Travelling with royalty

One big thing we have learned since having a baby and traveling around Asia, is that Asian’s LOVE babies. So far we have not found an Asian culture who doesn’t go completely bonkers when they see a Westerner baby. I think we have a pretty good idea of what handlers of royalty must feel like, it is crazy, disconcerting, and eventually sweet.

Our first encounter was with tourists in Hawaii. We took our little monkey to the pool at the hotel and no joke we had a Japanese paparazzi horde (we speak basic Japanese so recognised the language). I am serious, I was filming hubby and little monkey when my hubby told me to turn around and there was about 20 Japanese tourists cooing, laughing and snapping away. Wait what? yup snapping like crazy at some random child they don’t even know. But wait, then we had a lady come up and ask if she could have her photo taken with our little monkey! I’ll be honest on one level it was funny, and on another totally freaked us out. We left soon after. But this set the tone for our trip where Asian tourists would stop us in the streets and chat to us about our little monkey.

We did not think much more of it until our recent trip to South East Asia. We traveled through a few countries and one thing remained the same, every where we went our little man was treated like royalty. Old cranky people would bust out huge smiles and silly voices, giggly teenagers would oooh and ahh, workers would stop and high-five our little monkey, and if we stood still for long a small group would form around us.

It was amazing really, and by the end of it we had lost the hang ups our society has on this sort of thing. Certainly in Western culture it is frowned on to touch some strangers baby let alone play with them. Doubly so if your male. I can’t recall in Australia a random male coming up to my baby and saying “high-five little guy”. Previously if one did I would probably pick my little monkey up and move at speed (borderline breaking the sound barrier) in the opposite direction, to be fair I would probably have done the same to a random woman as well. But this is how Western society has become, we are suspicious of anyone we don’t know showing an interest in our child.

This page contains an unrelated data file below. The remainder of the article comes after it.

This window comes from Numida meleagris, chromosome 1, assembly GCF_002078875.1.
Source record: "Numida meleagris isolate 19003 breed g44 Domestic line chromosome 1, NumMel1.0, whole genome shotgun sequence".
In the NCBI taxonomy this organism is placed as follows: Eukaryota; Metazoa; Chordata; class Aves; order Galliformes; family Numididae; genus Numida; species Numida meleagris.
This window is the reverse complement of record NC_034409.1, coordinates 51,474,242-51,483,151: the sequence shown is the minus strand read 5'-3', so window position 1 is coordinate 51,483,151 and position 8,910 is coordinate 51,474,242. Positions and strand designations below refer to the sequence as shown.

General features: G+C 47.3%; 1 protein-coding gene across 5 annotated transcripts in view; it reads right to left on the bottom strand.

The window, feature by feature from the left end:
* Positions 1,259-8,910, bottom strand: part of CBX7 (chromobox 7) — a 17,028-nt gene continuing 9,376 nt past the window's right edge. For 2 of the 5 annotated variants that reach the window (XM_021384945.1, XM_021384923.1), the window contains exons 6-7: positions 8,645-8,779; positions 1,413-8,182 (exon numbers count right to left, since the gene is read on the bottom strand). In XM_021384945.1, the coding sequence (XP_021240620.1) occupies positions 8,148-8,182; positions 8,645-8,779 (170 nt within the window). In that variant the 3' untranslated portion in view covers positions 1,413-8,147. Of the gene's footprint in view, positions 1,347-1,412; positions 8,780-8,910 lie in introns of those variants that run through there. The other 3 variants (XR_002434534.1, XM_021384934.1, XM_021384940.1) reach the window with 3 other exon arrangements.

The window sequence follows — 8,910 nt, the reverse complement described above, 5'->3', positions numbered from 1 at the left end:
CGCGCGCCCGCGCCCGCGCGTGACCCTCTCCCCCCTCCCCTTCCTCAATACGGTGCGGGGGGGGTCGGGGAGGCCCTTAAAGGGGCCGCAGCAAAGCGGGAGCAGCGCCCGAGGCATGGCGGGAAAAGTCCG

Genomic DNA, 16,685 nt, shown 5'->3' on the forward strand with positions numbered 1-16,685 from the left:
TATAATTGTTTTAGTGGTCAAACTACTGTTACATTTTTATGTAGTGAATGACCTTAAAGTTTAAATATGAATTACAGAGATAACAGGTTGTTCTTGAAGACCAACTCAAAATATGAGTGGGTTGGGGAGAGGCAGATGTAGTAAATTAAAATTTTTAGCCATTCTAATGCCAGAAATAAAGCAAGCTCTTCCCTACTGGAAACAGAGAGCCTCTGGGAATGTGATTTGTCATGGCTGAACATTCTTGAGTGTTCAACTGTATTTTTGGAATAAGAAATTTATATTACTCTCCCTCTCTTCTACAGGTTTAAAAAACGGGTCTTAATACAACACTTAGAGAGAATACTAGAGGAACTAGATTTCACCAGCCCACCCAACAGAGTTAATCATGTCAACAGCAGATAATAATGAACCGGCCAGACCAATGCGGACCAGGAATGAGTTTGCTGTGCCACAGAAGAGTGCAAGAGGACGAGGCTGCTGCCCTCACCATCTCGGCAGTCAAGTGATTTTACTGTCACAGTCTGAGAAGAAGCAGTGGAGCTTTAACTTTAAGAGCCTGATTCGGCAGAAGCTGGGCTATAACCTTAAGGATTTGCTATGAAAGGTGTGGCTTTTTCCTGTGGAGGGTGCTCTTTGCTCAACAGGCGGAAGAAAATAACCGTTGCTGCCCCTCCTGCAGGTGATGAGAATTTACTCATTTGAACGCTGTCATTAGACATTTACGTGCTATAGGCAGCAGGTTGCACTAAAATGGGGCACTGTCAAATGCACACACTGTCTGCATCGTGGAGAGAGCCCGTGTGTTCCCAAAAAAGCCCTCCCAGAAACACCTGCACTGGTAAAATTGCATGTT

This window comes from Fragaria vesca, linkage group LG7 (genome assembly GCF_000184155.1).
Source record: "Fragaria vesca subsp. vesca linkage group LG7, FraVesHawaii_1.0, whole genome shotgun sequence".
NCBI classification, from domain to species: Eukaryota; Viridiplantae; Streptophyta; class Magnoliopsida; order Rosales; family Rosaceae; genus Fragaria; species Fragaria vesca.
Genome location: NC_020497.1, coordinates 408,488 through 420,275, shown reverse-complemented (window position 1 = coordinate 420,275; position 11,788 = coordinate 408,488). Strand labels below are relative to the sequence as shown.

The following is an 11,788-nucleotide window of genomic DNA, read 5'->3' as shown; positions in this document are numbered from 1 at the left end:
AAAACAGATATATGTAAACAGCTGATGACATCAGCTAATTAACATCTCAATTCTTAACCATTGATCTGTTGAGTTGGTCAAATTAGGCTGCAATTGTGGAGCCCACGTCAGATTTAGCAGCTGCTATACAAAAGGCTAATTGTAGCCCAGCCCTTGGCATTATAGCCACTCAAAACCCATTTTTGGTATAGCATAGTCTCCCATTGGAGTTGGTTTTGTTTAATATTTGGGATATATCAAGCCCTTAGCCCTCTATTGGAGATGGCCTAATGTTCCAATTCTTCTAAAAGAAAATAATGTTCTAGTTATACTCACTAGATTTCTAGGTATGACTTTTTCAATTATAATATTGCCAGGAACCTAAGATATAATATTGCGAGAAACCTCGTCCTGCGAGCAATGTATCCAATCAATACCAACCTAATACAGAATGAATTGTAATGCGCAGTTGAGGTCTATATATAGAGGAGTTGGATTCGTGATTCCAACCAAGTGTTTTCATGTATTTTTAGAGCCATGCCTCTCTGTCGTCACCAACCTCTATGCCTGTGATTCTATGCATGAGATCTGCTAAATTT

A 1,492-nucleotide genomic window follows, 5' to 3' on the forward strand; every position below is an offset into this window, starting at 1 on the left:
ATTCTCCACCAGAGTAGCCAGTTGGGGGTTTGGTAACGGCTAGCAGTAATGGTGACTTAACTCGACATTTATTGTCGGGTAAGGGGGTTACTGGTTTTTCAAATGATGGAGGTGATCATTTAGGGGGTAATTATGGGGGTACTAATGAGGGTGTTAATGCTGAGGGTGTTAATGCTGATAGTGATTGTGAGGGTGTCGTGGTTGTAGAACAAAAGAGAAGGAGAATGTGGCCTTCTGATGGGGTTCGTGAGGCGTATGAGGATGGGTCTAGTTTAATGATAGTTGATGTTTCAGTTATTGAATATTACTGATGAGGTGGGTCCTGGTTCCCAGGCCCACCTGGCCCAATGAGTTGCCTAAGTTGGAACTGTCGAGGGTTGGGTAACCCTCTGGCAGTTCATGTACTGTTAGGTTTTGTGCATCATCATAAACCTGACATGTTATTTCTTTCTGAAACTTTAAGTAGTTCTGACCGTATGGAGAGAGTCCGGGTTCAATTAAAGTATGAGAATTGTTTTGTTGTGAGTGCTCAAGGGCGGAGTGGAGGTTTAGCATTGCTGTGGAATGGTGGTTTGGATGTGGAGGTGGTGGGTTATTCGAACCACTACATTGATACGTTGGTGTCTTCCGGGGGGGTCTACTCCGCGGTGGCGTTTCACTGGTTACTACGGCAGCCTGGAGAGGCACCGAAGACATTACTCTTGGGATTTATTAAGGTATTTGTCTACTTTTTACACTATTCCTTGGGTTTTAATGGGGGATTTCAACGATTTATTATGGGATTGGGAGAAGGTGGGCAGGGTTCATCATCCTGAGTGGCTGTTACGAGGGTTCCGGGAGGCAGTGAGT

I was speaking to a local expat who said most Westerners struggle with the way Asians act towards their babies and children. Once we accepted they didn’t mean any harm we were a lot more relaxed about it. It certainly lead to some of most memorable moments, like a receptions who touched my little man’s arm and whispered with reverence “he is so fair”, the cranky old man who had glared at us as we walked into his shop but then giggled like a school girl trying to entertain our son, the waiter in a restaurant who stood in view of our son pulling faces and entertaining him, having Asian families pointing and staring at us with wonder (and commenting to us about our son) in the pool (and I’m pretty sure it had nothing to do with my glow in the dark white skin), and the cleaner who giggled as the little monkey followed her around the room.

One thing I have learned from this experience is to dial down the panic meter when some stranger approaches our son and wants to interact with him.


1 Comment (+add yours?)

  1. stacybuckeye
    Oct 14, 2011 @ 01:27:46

    I had no idea! I love it when people come close and talk to Gage, but rarely do they touch. It is a hang-up that I think it too bad. I do enjoy the joy he brings when we go out. People love babies 🙂


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